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What are weigh stations for and why are they needed?

A green road sign for an open weigh station reading "weigh station next right."

Estimated reading time: 3 minutes 

Weigh stations can be found all over the nation’s highways, but if you are new to the transportation industry, you might not know exactly what they’re for. 

Keep reading to find out how weigh stations keep roads and drivers safe and what to expect when stopping at one.  

What is a weigh station? 

Truck weigh stations are checkpoints located along highways where officials check the weight of commercial vehicles over 10,000 pounds. Weigh stations use large scales to make sure vehicles are following Department of Transportation (DOT) regulations

What are weigh stations for? 

The purpose of weigh stations is to prevent roads and bridges from being damaged by overweight commercial vehicles. Overweight vehicles cause significant, costly damage compared to regular passenger vehicles, so the government uses these stations to limit their impact 

Weigh stations also help ensure safety for all drivers on the road by checking that vehicles are well maintained and not at risk of breaking down.  

Some of the safety risks associated with operating an overweight vehicle include: 

  • Tire blowouts.
  • Longer braking times.
  • More difficulty controlling the truck.
  • Increased chance of a rollover.

Do semi-trucks have to stop at every weigh station? 

Yes, commercial vehicles over 10,000 pounds must stop at any open weigh stations. If a driver does not stop at an open weigh station, they could be pulled over and fined. 

Why do some trucks not stop at weigh stations, then? Because some drivers, typically with good driving records, have pre-approved passes that allow them to legally skip weigh stations. 

Where are weigh stations located? 

Weigh stations are found just off the highway, often near state borders. Weighs stations at borders, called “ports of entry,” are important because each state has its own vehicle weight regulations.  

Drivers should account for any weigh station stops by looking ahead during their pre-trip planning.

What happens at a weigh station? 

At a weigh station, drivers either roll over a weigh-in-motion scale or stop on a traditional scale to be assessed. This is typically done by a highway patrol officer or an official from the DOT or the Department of Motor Vehicles (DMV).  

Three of the potential weight violations that can be found are: 

  • A gross weight of over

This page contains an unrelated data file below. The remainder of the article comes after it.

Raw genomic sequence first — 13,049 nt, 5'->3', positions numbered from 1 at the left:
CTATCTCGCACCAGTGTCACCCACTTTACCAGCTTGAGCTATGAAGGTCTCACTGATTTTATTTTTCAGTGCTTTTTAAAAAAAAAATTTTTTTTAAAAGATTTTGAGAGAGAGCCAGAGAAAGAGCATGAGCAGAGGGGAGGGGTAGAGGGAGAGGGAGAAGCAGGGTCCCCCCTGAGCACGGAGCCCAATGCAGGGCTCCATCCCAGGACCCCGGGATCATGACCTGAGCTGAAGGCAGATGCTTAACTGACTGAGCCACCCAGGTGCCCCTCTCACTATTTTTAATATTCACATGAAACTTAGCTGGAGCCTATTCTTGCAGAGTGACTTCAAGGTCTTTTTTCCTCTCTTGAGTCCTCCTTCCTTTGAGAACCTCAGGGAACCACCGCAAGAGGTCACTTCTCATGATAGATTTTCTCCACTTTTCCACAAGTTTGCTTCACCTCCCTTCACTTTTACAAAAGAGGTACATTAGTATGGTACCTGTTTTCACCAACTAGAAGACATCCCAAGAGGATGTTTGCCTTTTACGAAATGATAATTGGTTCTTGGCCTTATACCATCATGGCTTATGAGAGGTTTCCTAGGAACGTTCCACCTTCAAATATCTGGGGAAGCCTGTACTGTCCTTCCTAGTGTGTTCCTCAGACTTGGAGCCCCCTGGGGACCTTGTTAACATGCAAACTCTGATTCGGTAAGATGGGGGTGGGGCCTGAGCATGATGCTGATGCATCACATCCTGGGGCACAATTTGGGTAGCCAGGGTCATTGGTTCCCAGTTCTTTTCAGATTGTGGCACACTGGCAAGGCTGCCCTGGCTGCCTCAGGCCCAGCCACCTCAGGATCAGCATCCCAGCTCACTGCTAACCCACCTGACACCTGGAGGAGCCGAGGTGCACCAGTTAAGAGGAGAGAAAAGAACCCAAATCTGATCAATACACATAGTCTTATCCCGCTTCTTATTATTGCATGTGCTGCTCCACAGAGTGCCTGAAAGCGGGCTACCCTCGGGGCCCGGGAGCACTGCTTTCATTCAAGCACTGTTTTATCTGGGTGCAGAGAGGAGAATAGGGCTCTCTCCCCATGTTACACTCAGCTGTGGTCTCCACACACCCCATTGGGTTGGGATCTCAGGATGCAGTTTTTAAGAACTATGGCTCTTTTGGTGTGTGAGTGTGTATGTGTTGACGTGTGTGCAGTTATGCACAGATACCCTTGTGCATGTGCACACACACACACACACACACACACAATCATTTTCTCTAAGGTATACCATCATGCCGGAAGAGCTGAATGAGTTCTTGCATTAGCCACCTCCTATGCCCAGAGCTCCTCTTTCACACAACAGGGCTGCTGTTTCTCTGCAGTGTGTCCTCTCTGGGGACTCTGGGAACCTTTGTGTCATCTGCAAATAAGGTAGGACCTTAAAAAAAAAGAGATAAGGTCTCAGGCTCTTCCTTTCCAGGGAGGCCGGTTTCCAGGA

• A single-axle weight of over
  • A tandem-axle weight of over

If a vehicle is found overweight, consequences include fines, a delay of service and the potential impact to the driver's Compliance, Safety and Accountability score.  

Weigh stations don’t just check the weight of the vehicle, however. On occasion, the officials at a station will conduct a more general inspection of the vehicle.  

There are six levels of inspection that can be performed at a weigh station: 

Level one 

Level one inspections, called “North American Standard Inspections,” are the most thorough level of inspection, since the vehicle and driver are both assessed. In the inspection, drivers have to provide all the necessary documentation (CDL, time logs, etc.) and get evaluated for alcohol and drug use.  

Then, the inspector will conduct a 37-step examination of the vehicle. Some of the focuses of the inspection are: 

  • Brake systems. 
  • Cargo securement
  • Coupling devices. 
  • Driveline and driveshaft components. 
  • Driver’s seat. 
  • Exhaust systems. 
  • Frames. 
  • Fuel systems. 
  • Lighting devices. 
  • Steering mechanisms. 
  • Suspensions. 
  • Tires. 
  • Van and open-top trailer bodies. 
  • Wheels, rims and hubs. 
  • Windshield wipers.

Level two 

Level two inspections, called “walk-arounds,are nearly the same as level one inspections. The only difference is that the inspector does not go under the vehicle, which means the suspension and frame are not included in the inspection.  

Level three 

Level three inspections assess only a driver’s records and credentials. Besides being checked for seat belt and alcohol and drug usage, drivers must provide their: 

  • CDL.
  • Medical Examiner’s Certificate.
  • Skill Performance Evaluation (SPE) Certificate.
  • Hours of Service (HOS) logs.
  • Record of Duty Status (RODS).
  • Carrier identification and status.

Level four 

Level four inspections focus only on a specific aspect of the vehicle, chosen annually by the DOT. This type of examination is typically used to keep an eye on common violations and trends

Level five 

Level five inspections assess only the vehicle. This type of inspection is most common at weigh stations following an accident or arrest.  

Level six 

Level six inspections are for vehicles carrying radioactive materials. This level contains all the elements of a level one inspection but with an extra focus on radiological checking.  

Become a safer driver

Looking for more tips, guides and how-tos? Check out our collection of driver-focused safety blogs to become a safer driver, both on and off the road. 
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